259: Sweet Fantasy

I have a very active fantasy life. I live more inside my head than outside in the “real” world.
I am in control in my fantasy world, and no one can get me, can see me, or judge me, unless I say so. And I always look fabulous!

Outside of my fantasy world, I am vulnerable.

I create very elaborate fantasies, more often than not, about the future. It is not living in the future or goal-planning; it is living in the present and in the now, only inside my mind.

My fantasy nurtures me and fuels me. I am motivated and calmed by repeating the same scenario over and over; perhaps a conversation in which I picture the people and their exact dialogue. Often I am very aware of what I am doing, meaning I know I am fantasizing, and am an actual observer of my own behavior.

Sometimes I can live inside of my head for over an hour; basically rerunning the same images and conversation repeatedly. I start from the beginning and then do the whole thing all over again.  Kind of like being on an endless ride that loops. The fantasy could be a minute long or a few minutes long, but it is replayed so many times, that it feels much, much longer.

My emotions match the fantasy; sometimes I physically feel the fantasy. The fantasy is not typically sexual, but more than likely involves a deep emotional connection with another or an elaborate design, such as reorganizing or decorating a room.

I am coming to understand that when I have a fantasy I can turn to, whether the fantasy is a future job, vacation, friendship, or other, I do not focus on the concepts of illness and death, which are normal triggers for me in real life.

Sometimes the fantasy is of an upcoming real event. For instance, before we moved into this house I spent countless hours organizing and rearranging all of furniture and belongings into the house inside of my mind, including what went in what drawers and cabinets.

For me, I see this as a type of mental stimming, a way of relaxing and calming my whole being. I have seen people do this with words, where they have to repeat the same few sentences aloud over and over; for me, it’s the same scene over and over in silence.

When a fantasy ends, typically because a future event I’ve imagined comes to be, or because reality sets in and the fantasy no longer seems feasible, I am left unnerved and searching for cover. If my fantasy is about a person, as was common when I was in relationships when I was younger, and the person disappoints me, this is detrimental to my fantasy. If I lose a person in real life who was an active part of my fantasy life, then I feel a deep loss in all parts of me. I feel a loss of the real life relationship and I also feel a loss of the fantasy relationship. Always, without fail, the loss of the fantasy is harder than the loss of the real person. I mourn over the images I created in my mind, and who I made the person to be in my mind. I then might confuse the fantasy person with the real person, inflating a person’s image. I do not mourn over aspects of the real person as much; except in unusual circumstances, perhaps after a very close connection or a long time together.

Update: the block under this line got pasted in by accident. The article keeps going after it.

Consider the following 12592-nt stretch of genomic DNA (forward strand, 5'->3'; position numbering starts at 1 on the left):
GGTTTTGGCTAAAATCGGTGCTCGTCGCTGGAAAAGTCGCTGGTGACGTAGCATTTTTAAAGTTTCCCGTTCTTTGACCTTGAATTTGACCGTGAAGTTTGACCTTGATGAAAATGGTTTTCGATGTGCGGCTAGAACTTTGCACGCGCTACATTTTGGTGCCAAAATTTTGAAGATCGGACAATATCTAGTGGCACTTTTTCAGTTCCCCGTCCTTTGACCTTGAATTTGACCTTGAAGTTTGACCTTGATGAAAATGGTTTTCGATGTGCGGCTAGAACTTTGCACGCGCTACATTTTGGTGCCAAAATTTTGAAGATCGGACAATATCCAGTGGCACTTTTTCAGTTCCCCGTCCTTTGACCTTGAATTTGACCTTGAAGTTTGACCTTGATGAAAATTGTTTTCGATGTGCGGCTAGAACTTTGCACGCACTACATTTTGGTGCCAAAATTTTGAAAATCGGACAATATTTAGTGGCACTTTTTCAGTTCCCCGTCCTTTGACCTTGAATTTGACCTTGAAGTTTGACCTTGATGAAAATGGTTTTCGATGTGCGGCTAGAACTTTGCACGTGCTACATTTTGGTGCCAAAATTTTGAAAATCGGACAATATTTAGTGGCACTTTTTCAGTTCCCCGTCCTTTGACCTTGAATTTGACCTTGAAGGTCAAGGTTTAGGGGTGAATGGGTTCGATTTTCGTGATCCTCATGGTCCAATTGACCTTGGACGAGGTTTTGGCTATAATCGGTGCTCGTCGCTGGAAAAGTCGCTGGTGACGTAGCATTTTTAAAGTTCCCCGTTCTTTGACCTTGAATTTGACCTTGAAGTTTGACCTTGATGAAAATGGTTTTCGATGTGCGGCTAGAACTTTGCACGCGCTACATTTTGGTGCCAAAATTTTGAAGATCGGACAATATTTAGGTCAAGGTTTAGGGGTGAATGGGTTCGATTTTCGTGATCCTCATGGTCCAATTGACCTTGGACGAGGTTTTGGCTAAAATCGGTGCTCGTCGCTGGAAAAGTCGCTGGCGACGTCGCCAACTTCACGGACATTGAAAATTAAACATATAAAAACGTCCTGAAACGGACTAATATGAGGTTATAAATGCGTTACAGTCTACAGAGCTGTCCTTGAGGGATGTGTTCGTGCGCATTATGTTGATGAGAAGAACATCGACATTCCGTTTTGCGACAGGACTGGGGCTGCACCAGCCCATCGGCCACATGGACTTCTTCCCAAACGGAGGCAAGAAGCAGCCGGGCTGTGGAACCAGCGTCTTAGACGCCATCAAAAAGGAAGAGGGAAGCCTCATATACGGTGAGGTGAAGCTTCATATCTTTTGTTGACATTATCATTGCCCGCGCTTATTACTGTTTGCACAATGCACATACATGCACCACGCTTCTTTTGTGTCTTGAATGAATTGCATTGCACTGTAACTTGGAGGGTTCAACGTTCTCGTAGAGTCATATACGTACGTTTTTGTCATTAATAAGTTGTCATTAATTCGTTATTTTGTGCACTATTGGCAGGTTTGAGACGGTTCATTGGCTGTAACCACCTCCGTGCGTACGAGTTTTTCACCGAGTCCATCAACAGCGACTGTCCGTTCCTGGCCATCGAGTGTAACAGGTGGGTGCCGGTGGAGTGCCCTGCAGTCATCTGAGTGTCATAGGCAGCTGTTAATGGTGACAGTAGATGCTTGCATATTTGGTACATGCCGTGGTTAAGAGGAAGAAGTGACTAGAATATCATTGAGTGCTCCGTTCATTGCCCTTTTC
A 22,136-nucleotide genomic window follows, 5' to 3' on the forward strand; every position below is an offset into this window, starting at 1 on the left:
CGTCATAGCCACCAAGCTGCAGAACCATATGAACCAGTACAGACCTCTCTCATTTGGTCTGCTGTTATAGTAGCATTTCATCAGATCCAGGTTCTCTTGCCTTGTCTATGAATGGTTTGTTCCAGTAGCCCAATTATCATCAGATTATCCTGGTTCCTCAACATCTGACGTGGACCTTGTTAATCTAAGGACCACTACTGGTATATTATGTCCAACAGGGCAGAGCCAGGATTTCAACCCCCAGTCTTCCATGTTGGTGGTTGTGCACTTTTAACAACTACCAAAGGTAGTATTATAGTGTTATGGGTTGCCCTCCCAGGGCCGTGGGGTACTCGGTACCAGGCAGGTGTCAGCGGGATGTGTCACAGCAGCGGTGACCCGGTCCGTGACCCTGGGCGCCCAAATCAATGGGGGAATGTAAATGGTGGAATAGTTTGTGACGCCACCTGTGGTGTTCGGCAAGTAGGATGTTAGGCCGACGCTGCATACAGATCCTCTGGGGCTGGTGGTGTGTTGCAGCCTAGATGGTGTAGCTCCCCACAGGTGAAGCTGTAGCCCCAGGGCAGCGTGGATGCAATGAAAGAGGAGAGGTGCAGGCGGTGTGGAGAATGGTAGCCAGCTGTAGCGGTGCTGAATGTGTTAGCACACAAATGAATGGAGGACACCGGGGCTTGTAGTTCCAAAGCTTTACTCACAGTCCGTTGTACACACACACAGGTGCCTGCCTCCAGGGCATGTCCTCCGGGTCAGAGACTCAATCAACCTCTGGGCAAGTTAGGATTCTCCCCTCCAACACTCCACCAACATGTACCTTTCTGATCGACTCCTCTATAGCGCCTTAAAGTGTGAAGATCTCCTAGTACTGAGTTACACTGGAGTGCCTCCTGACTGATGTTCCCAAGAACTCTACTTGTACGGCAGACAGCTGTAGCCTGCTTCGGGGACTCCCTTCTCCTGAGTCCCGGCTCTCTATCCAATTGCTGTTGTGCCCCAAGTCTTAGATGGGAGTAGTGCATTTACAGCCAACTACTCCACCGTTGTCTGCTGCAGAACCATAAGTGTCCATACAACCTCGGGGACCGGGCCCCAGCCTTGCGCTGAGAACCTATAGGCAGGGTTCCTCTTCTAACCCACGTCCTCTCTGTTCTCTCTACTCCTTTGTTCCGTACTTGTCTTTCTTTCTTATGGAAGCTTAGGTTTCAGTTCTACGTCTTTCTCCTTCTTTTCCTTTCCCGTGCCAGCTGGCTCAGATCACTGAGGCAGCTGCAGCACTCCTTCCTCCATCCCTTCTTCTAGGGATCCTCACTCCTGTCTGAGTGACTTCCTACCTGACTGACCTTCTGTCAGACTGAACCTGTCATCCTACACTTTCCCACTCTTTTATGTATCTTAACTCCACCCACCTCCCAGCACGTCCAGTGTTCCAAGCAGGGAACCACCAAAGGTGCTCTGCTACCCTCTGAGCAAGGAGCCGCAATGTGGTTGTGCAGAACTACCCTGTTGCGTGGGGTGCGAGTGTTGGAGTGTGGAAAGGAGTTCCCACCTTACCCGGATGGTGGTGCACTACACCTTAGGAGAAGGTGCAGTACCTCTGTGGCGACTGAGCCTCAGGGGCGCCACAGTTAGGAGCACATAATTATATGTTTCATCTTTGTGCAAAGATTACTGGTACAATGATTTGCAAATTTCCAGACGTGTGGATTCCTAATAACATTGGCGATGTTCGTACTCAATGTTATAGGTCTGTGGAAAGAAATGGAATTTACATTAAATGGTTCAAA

I mourn over what could be more than what was. In fact, I could feasibly mourn over what could have been for years after a romantic breakup. A part of me believes the fantasy was attainable and very real. A part of me knows it was not realistically ever going to happen and that I would have been miserable. But the fantasy-seeking part of me typically wins out, creating havoc and heartache.

The worst type of fantasy involves death and illness, in which the worst-case scenario plays out in my mind, over and over again. I slip into that illness/death fantasy-type when I don’t have a more positive fantasy to focus on, when I am under extreme stress, and sometimes when someone else is sick and I pick up on their stress.

Another reason I fantasize is to avoid the stimulation of the environment. I often have sensory overload where the sights, sounds, smells, and textures are putting me into overdrive. Inside my fantasy world I can momentarily forget where I am and what is happening. In addition I can forget my physical pain or pending unnerving plans or upcoming events.

I can be engaged in a conversation, and like a robot turn on “standard communication mode for humanoids” and still be deeply involved in my fantasy. I will nod when appropriate, smile, make occasional contact, and come up with reaffirming and validating statements, or perhaps a question, yet still be in my fantasy world.

I don’t see this as rude. I see this as necessary. I liken this process as me entering an oxygen chamber ever so often so I can continue to breathe, and if I don’t enter I will die. If someone wants to talk to me while I’m am rejuvenating my very breath, then so be it, but I cannot stop rejuvenating to give focus to a current predicament or circumstance. I do not view this is selfish or uncaring. I care and love people, and value them enough to want to listen. There are simply just times I cannot be entirely there.

Conversation alone is often too sensory overloading for me. Not only do I have the nonstop chatter in my head telling me how to act and what to say, but I also question if I’ve done the communicating job right; all the while reminding and critiquing myself inside my head. I’ve done away with the critical voice, thank goodness, by the expert coaches and evaluators are up in the bleachers shouting their observations. Take that along with the feel of where I am sitting, e.g., hardness/softness of chair, temperature of room, humming noises from electricity or fridge, clicking clocks, children talking, music playing, air fresheners, and the feel of my own body (pain, taste in mouth, tightness, cramps, etc.) and I am struggling stupendously just to remain inside my body. Add following the conversation so I can reply in the appropriate way, and I’m ready to collapse.